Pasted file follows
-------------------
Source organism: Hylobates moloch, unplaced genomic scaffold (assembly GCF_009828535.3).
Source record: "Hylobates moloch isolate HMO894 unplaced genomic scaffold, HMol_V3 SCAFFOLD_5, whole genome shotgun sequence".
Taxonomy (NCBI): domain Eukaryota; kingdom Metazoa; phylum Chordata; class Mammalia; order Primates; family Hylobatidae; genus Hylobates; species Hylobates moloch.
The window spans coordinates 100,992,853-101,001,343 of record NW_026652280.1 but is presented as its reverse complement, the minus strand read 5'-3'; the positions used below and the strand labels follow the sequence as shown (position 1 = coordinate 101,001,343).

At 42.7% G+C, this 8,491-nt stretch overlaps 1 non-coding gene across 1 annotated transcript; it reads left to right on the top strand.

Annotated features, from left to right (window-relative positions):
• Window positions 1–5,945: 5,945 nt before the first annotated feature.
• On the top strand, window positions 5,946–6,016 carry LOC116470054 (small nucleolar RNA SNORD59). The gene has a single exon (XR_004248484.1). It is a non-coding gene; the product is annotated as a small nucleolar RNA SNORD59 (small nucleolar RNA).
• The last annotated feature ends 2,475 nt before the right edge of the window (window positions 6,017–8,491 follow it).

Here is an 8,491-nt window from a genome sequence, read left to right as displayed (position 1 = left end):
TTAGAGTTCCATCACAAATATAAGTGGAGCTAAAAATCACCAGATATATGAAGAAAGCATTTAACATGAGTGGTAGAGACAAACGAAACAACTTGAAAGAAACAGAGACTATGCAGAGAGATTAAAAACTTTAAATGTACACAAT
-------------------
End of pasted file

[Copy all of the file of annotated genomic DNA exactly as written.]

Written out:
Source organism: Hylobates moloch, unplaced genomic scaffold (assembly GCF_009828535.3).
Source record: "Hylobates moloch isolate HMO894 unplaced genomic scaffold, HMol_V3 SCAFFOLD_5, whole genome shotgun sequence".
Taxonomy (NCBI): domain Eukaryota; kingdom Metazoa; phylum Chordata; class Mammalia; order Primates; family Hylobatidae; genus Hylobates; species Hylobates moloch.
The window spans coordinates 100,992,853-101,001,343 of record NW_026652280.1 but is presented as its reverse complement, the minus strand read 5'-3'; the positions used below and the strand labels follow the sequence as shown (position 1 = coordinate 101,001,343).

At 42.7% G+C, this 8,491-nt stretch overlaps 1 non-coding gene across 1 annotated transcript; it reads left to right on the top strand.

Annotated features, from left to right (window-relative positions):
• Window positions 1–5,945: 5,945 nt before the first annotated feature.
• On the top strand, window positions 5,946–6,016 carry LOC116470054 (small nucleolar RNA SNORD59). The gene has a single exon (XR_004248484.1). It is a non-coding gene; the product is annotated as a small nucleolar RNA SNORD59 (small nucleolar RNA).
• The last annotated feature ends 2,475 nt before the right edge of the window (window positions 6,017–8,491 follow it).

Here is an 8,491-nt window from a genome sequence, read left to right as displayed (position 1 = left end):
TTAGAGTTCCATCACAAATATAAGTGGAGCTAAAAATCACCAGATATATGAAGAAAGCATTTAACATGAGTGGTAGAGACAAACGAAACAACTTGAAAGAAACAGAGACTATGCAGAGAGATTAAAAACTTTAAATGTACACAAT